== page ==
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Welcome to the Northeast Region's IPM/ICM teaching modules.

Tired of lecturing? Looking for a teaching kit that makes IPM easy?

Our new Northeast Regional IPM teaching modules comprise a hands-on, discussion-oriented series on the concepts and methods of IPM. It's designed so you can mix and match modules to create the sequence that will work best for your clientele -- or even use them singly, as needed, to augment your program.

The first five modules apply to just about any crop, anywhere. The ten modules that follow focus mainly on field crops and livestock.

This series was coordinated by educators affiliated with the New York State Integrated Pest Management Program in collaboration with many Extension educators throughout the Northeast. It was funded by a grant from the Sustainable Agriculture Research and Education Program.

These modules are presented in PDF format so that they'll paginate properly when you print them out. PDF files require "Acrobat Reader" software. If you don't have it, just click here.

And please -- let us know how we can improve these modules. Filling out the feedback form that comes with each module is a great way to help.


What's in This Series:

Module 1: How To Teach These Modules

Learn the most effective ways to reach adult learners.

Module 2: Introduction to IPM

It helps to know the terminology -- and the issues -- before you attend a series of workshops on IPM. IPM isn't only about the farmer's pest triangle: bugs, weeds, and diseases. Any technique that promotes profit in the context of understanding environmental principles is fair game for IPM.

Module 3: Principles of Scientific Sampling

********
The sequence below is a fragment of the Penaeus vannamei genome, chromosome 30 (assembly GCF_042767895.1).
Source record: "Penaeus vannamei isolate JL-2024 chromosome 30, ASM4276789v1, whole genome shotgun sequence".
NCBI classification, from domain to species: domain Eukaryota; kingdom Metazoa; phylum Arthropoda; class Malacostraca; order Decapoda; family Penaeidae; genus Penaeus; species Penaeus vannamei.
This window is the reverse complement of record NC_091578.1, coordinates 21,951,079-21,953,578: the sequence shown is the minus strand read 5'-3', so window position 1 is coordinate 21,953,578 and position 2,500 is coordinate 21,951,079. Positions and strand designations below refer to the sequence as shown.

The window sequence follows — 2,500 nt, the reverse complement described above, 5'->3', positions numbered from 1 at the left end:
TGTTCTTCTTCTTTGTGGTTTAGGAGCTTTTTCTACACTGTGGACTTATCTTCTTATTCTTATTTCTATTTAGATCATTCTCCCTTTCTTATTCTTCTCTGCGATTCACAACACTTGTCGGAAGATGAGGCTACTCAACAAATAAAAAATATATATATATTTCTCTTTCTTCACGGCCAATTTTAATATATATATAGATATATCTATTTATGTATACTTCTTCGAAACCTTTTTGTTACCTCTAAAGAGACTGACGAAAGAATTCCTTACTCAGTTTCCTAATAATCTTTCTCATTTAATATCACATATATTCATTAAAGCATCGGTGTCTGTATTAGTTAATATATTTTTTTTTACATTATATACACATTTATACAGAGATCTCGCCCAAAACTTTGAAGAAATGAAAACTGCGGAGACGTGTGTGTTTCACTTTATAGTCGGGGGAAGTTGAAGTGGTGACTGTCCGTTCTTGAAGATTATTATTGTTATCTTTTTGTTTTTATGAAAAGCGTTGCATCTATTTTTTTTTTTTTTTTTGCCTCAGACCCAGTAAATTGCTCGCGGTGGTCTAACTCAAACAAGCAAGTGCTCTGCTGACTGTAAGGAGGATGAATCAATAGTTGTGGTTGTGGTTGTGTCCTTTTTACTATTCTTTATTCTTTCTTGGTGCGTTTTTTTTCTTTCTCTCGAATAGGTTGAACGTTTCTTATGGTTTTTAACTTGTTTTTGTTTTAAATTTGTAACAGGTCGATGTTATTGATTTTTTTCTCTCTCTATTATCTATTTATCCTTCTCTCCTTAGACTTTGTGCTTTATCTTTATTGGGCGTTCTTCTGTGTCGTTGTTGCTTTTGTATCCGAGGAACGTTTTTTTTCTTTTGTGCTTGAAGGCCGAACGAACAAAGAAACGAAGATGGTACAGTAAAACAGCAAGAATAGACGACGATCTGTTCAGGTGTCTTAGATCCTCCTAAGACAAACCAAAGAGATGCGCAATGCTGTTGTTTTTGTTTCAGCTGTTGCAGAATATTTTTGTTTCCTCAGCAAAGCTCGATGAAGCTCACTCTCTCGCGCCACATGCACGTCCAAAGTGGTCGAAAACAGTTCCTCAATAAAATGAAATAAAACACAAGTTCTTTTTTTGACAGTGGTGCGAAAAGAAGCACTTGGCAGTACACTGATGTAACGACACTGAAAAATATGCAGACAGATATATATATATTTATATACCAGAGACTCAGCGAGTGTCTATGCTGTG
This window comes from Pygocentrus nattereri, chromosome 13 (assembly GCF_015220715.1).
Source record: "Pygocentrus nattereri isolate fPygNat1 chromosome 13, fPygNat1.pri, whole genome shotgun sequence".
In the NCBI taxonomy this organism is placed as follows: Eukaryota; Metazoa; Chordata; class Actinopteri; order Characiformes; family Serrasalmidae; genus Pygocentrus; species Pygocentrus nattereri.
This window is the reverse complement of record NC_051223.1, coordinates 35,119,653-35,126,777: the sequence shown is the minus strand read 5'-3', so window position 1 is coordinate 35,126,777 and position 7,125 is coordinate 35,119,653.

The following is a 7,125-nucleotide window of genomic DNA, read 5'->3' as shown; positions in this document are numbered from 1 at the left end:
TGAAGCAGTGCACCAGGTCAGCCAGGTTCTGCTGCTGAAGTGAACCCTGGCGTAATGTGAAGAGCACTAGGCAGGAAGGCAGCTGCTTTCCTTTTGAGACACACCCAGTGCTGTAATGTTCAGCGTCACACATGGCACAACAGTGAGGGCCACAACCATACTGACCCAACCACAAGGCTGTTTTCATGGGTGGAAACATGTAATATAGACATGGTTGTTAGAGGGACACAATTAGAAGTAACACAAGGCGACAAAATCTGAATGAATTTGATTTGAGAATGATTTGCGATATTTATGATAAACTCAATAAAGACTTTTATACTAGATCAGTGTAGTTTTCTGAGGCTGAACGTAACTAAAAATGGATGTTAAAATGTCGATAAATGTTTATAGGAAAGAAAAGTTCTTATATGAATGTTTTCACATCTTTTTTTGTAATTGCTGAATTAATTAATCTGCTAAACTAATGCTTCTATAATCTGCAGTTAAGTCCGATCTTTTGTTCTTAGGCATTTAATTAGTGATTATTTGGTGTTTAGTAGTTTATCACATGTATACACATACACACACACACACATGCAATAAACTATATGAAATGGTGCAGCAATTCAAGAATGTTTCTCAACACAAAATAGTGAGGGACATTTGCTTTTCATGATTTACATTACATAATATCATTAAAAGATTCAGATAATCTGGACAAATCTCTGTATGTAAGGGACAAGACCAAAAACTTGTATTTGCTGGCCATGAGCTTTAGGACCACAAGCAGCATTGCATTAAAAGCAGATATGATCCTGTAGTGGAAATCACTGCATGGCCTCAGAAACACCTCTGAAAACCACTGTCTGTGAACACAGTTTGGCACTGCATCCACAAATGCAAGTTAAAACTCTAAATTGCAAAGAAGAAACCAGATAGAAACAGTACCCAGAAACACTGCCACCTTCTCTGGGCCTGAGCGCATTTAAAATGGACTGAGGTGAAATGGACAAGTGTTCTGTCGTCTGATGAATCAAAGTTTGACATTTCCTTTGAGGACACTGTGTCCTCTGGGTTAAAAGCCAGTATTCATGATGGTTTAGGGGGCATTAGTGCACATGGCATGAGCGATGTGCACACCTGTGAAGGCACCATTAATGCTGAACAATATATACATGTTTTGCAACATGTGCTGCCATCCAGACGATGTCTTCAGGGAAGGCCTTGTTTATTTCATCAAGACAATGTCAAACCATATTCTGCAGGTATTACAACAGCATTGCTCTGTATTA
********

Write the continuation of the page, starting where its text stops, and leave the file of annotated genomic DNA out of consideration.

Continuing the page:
Treating for pests only if you have enough to cause damage is a core tenet of IPM. But how do we know when pest populations are too high? Unbiased scientific sampling provides you with accurate estimates.

Module 4: What Is a Threshold?

Once again, treating for pests only if you've got enough of them to cause damage is a central tenet of IPM. But how much damage is too much? Thresholds define the point at which pests will cause a loss greater than the cost of controlling them.

Module 5: Economic Implications of IPM

Sampling and thresholds -- how do they work together? And doesn't IPM "cost" something, too? What could this really mean for your ledger sheet? This module explores the economics of IPM.

Module 6: IPM for Alfalfa Weevil

Biological controls have worked well for alfalfa weevil -- but farmers still need to know how to recognize the weevil so they can catch and treat it early, in certain years and in fields where it may cause a problem.

Module 7: IPM for Corn Rootworm

The western and the northern corn rootworms can seriously damage your crops before visible signs appear. Not only that -- but you can't treat for rootworm till the following year. These factors make IPM a natural for corn rootworm control.

Module 8: IPM for Potato Leafhopper on Alfalfa